Florida has games still to play in St. Louis, Nashville, Columbus and New Jersey. It’ll be interesting to see when — or, if — he draws back into the lineup.

In closing, a reminder that Bolland’s in the second of a five-year, $27.5 million deal.

Canucks rookie Virtanen exits with upper-body injury, won’t return


After sitting out Friday’s game in Dallas, Vancouver’s Jake Virtanen had to be excited at drawing back in for tonight’s game against the Ducks.

Unfortunately, the excitement didn’t last long.

Virtanen suffered an upper-body injury after playing just 1:45 in the opening frame, and was ruled out of the contest during the intermission. It’s unclear exactly what happened, but it looks like Virtanen was injured on a hit by Ducks captain Ryan Getzlaf.

Virtanen didn’t take another shift following the incident, and Getzlaf was given a minor penalty on the play.

While we don’t know what the injury is or it’s severity, losing Virtanen for any length of time would have ramifications for the Canucks and this year’s Canadian entry at the World Juniors. There has been talk of Virtanen possibly being released by the Canucks to participate in the tournament; last year, he was part of the team that captured gold in Montreal and Toronto.

Virtanen has played in 18 games for the Canucks this year, scoring one goal and four points while averaging 10:17 TOI per night.

McLellan sounds off on Oilers after shutout loss in Toronto

Todd McLellan

Edmonton lost for the fourth time in five games on Monday, a 3-0 defeat in Toronto that marked the second time in a week the Oilers have been shut out.

Needless to say, the head coach wasn’t happy.

In a fairly blunt and harsh assessment aimed at a variety of players, Todd McLellan had some choice words for what he called a “disappointing” effort.

Some of the more choice quotes:

“I didn’t think we were a very hard team. I didn’t think we stood over a lot of pucks. I didn’t think we won a lot of battles along the boards. I didn’t think we were competitive enough in a lot of areas.”

“When I look at the trip as a whole, we had some key, key people really under-perform on the trip. Significant minus numbers, not hitting the score sheet. It can’t always be the [Leon DraisaitlTaylor Hall line] that provides that.”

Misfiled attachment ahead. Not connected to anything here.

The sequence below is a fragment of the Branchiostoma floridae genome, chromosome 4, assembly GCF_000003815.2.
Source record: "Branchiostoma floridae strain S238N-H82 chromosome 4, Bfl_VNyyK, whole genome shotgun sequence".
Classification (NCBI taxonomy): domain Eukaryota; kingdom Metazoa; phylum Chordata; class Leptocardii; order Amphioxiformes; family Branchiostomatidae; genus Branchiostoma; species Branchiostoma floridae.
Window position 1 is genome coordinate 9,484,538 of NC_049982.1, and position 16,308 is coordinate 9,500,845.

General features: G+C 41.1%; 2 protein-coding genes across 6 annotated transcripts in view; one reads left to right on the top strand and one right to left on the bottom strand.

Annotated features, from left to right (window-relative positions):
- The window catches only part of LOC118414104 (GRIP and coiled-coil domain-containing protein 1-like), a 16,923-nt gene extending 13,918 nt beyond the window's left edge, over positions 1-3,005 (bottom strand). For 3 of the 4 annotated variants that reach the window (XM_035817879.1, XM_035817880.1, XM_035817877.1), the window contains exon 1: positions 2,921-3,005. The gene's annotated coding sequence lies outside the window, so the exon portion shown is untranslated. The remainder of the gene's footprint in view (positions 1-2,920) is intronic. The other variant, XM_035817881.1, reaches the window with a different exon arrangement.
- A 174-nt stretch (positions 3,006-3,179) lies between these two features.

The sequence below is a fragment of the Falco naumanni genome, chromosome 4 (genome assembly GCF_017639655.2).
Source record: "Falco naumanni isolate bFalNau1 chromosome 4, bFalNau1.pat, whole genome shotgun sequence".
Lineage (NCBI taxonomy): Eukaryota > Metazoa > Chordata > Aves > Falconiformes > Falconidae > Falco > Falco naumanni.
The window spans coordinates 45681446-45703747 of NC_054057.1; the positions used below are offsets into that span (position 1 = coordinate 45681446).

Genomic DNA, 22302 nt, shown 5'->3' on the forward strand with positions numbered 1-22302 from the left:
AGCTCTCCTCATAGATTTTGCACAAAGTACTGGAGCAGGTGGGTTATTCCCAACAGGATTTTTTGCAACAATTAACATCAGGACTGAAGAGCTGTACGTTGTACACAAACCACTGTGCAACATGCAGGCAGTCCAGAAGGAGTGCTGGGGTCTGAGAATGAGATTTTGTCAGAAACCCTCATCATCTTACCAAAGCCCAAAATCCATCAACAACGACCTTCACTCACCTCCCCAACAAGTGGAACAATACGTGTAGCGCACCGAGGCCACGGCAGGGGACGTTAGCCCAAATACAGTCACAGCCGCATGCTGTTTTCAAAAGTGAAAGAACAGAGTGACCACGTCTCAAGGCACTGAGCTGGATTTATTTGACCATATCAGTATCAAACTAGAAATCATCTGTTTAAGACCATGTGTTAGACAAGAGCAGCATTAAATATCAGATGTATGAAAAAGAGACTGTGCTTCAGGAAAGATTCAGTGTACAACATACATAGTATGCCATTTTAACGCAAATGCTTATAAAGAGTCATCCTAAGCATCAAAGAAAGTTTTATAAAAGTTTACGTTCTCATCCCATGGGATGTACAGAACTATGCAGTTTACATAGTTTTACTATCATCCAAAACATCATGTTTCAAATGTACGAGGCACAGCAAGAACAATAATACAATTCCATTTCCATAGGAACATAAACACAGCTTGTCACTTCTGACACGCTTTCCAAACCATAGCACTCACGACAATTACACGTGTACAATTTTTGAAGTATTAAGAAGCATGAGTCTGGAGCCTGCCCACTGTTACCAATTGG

It’s fair to suggest that last one was directed at Ryan Nugent-Hopkins and Jordan Eberle.

Nugent-Hopkins has just two points and zero goals in his last five games, with a minus-8 rating. Eberle is pointless entirely, and also at minus-8 over the same stretch.

They’re hardly the only Oilers not pulling their weight at the moment, however. Edmonton has lost 15 times in its first 25 games, a figure that suggests there are more problems that just a couple of underachieving forwards.

Just ask McLellan, who all but admitted his team has issues matching up.

“We’re not where we need to be,” he said. “We’ve got work to do as a team, work to do as an organization to get bigger, stronger, harder, and physically win more battles than we lose.”

Roy: Avs ‘need, expect more’ from Varlamov


The tough times continue for Semyon Varlamov.

After another unsuccessful outing on Monday — allowing four goals on 27 shots in a loss to the Islanders — Varlamov was subjected to a familiar refrain: Patrick Roy saying the Avs need more from their No. 1 netminder.


You can hear all of the head coach’s comments in the video above but, for brevity’s sake, here’s the Varlamov stuff:

“It’s not easy for him. Obviously we need that extra save and we didn’t get it on the road. It’s hard to win if you’re giving four goals on the road.

“We just need more from him. He’s our No. 1 guy and we’re behind him, but we need, we expect more from him.”

There has to be serious concern about Varlamov right now, if there wasn’t already.

His save percentage through seven games in November (.891) is marginally better than it was through seven games in October (.889), and that’s not the only alarming stat. Varlamov’s yet to record a shutout this year, yet to record back-to-back victories and has given up at least three goals in six of his last seven starts.

Not good.

Compounding things for Colorado are the standings. The Avs are now 9-14-1 and mired in the Central Division basement, meaning that — if they have any hope of going on a tear and getting back into playoff content — they’ll need to do it soon.

Which means they might not have the time, or the patience, for Varlamov to find his game.